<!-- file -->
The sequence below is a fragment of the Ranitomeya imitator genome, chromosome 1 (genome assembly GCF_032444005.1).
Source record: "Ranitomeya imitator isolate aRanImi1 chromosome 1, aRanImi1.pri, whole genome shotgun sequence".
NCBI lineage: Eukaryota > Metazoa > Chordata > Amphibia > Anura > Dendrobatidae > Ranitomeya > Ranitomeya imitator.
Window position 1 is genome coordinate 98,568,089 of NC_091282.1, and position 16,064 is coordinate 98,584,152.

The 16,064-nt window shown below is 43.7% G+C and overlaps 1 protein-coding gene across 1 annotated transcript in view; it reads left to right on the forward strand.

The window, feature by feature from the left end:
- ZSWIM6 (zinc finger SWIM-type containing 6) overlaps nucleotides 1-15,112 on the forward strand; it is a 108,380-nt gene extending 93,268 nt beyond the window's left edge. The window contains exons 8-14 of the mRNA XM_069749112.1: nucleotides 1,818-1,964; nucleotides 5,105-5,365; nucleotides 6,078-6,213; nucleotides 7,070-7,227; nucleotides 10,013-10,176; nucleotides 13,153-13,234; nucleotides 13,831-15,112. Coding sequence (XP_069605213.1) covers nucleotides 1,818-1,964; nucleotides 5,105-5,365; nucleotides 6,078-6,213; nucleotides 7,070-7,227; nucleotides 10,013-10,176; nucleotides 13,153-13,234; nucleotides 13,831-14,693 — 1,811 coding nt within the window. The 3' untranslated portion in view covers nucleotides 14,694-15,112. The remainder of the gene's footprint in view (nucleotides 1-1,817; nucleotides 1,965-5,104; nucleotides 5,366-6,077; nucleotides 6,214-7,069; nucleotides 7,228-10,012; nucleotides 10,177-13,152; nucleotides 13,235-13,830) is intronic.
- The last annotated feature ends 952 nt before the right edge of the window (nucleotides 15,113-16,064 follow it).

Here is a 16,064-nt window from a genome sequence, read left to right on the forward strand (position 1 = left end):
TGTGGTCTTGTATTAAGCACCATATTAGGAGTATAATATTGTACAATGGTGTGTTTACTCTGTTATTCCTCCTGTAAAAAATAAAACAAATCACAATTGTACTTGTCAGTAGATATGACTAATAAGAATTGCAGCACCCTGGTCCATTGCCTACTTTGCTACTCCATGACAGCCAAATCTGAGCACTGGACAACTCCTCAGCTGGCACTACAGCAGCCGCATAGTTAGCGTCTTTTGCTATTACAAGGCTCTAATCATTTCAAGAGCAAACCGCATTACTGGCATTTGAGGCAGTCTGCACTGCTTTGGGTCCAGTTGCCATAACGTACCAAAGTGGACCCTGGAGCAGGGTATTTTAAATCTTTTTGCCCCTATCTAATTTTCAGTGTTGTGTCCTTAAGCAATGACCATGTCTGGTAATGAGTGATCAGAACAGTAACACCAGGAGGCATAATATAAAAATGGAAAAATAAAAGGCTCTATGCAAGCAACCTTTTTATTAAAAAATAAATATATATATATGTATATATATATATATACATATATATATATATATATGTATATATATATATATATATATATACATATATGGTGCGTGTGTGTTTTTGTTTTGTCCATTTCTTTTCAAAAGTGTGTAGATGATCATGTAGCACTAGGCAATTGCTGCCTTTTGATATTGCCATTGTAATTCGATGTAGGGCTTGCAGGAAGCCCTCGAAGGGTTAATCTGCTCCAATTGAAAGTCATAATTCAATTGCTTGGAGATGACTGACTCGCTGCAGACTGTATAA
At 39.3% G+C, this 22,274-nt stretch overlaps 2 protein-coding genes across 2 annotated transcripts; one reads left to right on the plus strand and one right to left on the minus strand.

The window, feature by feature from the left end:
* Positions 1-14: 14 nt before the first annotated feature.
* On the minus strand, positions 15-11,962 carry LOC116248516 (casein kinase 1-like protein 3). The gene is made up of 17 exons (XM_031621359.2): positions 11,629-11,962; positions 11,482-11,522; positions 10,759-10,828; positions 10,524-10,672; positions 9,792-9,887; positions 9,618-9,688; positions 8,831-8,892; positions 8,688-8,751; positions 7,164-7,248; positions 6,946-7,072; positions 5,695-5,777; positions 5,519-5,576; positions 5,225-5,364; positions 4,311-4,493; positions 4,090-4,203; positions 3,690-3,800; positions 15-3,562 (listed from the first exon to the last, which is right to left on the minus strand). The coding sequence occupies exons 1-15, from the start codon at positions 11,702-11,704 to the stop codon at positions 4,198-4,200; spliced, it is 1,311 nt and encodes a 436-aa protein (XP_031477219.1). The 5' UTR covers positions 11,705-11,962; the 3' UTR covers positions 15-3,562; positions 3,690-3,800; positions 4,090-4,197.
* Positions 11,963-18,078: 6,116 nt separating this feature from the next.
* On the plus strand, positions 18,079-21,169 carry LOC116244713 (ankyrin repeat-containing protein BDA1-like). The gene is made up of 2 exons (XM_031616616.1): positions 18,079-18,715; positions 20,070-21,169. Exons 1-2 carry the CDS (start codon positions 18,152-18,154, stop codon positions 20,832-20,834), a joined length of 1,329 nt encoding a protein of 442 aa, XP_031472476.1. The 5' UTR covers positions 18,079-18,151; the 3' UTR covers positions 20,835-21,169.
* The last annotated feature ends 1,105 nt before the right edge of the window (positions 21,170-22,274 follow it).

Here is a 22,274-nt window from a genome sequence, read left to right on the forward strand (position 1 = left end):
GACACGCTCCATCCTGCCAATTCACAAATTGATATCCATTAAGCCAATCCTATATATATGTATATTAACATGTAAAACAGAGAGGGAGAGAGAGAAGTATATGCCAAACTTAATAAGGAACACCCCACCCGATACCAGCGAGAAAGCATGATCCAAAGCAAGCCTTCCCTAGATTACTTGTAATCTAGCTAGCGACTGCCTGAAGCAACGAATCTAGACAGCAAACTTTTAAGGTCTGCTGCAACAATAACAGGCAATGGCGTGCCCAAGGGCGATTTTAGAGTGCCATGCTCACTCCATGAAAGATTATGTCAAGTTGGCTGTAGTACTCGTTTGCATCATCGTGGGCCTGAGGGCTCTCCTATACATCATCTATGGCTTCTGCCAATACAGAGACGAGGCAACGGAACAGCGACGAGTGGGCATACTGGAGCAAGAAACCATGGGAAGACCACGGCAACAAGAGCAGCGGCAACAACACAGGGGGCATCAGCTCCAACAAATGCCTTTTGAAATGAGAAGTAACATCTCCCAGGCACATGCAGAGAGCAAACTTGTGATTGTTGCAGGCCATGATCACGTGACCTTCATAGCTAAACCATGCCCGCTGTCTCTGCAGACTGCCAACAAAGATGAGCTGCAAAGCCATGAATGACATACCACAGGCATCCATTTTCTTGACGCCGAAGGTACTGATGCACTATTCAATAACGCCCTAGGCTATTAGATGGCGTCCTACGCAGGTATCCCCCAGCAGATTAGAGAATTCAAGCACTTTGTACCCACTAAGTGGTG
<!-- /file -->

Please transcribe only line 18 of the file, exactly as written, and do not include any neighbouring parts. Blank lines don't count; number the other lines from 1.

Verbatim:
Here is a 22,274-nt window from a genome sequence, read left to right on the forward strand (position 1 = left end):